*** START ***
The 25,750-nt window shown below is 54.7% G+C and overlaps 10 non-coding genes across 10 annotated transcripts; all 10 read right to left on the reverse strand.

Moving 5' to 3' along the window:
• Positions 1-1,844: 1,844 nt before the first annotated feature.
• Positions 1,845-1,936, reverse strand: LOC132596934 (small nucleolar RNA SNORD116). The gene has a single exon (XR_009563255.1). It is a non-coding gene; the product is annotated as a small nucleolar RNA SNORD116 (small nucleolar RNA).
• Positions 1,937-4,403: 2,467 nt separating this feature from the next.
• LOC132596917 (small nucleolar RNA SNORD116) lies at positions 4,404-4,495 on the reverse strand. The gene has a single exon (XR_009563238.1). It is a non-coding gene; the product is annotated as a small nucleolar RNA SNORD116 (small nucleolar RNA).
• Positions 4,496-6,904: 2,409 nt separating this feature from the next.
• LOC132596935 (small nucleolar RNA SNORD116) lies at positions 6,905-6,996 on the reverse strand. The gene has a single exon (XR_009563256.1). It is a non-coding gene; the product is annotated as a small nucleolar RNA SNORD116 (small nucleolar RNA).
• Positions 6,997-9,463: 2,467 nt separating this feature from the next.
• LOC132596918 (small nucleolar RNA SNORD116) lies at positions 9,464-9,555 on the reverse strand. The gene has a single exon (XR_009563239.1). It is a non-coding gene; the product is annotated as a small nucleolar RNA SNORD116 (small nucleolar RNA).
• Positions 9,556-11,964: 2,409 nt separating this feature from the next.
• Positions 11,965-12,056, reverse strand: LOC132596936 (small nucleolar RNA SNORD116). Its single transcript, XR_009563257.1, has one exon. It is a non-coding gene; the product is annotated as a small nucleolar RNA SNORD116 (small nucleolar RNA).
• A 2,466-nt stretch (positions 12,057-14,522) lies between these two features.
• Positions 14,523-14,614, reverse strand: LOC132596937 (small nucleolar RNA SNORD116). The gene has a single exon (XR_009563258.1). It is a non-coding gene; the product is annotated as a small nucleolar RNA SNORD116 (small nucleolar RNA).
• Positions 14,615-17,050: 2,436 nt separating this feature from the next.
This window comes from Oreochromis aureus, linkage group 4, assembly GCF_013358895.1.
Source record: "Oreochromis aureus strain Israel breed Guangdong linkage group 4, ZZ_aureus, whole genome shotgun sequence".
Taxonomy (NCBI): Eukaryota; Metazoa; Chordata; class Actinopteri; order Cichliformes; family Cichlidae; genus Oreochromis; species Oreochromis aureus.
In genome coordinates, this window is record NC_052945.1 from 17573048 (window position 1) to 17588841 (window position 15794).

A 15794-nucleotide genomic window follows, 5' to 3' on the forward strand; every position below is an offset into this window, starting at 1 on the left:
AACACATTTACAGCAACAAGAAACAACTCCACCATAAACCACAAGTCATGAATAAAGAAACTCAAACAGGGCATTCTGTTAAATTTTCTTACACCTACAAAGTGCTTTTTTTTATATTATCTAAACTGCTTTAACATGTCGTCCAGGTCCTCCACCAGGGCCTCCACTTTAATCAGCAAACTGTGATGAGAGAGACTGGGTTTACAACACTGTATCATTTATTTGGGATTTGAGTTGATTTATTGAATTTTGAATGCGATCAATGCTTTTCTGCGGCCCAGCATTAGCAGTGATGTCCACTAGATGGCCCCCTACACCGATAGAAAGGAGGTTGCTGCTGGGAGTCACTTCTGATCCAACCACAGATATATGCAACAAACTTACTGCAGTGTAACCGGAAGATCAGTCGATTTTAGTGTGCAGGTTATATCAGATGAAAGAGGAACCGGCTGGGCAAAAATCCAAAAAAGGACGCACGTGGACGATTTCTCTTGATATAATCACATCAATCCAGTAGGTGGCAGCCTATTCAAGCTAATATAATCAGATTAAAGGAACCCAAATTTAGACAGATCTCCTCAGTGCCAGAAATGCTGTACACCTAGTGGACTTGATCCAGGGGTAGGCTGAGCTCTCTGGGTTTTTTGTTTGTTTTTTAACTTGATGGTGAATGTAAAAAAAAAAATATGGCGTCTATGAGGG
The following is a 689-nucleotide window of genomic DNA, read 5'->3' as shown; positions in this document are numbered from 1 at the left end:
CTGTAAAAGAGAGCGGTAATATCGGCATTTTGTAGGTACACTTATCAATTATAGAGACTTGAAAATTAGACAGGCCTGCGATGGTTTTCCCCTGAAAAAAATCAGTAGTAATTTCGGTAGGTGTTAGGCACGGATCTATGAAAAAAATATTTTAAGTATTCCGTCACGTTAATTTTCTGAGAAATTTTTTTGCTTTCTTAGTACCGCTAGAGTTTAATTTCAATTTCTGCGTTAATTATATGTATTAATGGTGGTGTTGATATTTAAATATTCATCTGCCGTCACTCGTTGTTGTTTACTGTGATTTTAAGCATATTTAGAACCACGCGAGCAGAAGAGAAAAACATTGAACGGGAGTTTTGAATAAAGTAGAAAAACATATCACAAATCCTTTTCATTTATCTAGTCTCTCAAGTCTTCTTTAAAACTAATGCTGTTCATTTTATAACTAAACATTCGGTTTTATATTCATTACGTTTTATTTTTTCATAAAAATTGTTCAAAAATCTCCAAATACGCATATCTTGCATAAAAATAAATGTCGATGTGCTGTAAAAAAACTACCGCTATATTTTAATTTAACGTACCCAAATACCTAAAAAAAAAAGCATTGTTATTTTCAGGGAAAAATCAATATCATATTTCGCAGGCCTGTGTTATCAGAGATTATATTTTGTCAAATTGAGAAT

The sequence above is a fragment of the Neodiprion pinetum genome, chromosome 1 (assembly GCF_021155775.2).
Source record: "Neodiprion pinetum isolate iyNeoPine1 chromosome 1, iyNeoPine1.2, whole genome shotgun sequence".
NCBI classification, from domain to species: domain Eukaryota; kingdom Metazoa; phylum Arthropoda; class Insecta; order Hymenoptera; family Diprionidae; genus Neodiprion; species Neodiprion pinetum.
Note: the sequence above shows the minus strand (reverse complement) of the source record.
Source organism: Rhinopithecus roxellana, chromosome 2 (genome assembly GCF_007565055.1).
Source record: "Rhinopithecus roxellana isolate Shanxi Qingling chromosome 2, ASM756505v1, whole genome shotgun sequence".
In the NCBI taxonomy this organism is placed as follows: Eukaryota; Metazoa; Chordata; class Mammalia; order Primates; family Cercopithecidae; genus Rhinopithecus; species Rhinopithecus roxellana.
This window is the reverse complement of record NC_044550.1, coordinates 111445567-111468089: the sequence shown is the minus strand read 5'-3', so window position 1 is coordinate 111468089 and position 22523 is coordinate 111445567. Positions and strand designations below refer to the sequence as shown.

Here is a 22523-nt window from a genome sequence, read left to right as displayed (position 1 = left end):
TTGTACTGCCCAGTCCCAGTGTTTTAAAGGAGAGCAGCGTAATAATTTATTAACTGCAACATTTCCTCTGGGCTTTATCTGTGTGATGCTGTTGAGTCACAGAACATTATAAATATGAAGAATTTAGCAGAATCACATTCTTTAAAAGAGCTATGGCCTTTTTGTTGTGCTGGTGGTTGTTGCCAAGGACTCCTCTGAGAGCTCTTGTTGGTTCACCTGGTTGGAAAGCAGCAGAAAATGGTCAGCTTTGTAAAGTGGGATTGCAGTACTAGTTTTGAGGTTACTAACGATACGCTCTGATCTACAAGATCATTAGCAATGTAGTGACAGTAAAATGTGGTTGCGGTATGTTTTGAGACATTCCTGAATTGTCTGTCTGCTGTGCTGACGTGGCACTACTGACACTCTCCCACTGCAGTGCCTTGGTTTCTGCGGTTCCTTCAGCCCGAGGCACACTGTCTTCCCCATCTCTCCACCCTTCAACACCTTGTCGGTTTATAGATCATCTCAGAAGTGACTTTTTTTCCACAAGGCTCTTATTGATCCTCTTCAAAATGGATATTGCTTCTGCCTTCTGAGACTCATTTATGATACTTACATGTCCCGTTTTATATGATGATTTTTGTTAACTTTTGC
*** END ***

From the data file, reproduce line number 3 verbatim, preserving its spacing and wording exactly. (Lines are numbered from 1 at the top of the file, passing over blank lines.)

• Positions 1-1,844: 1,844 nt before the first annotated feature.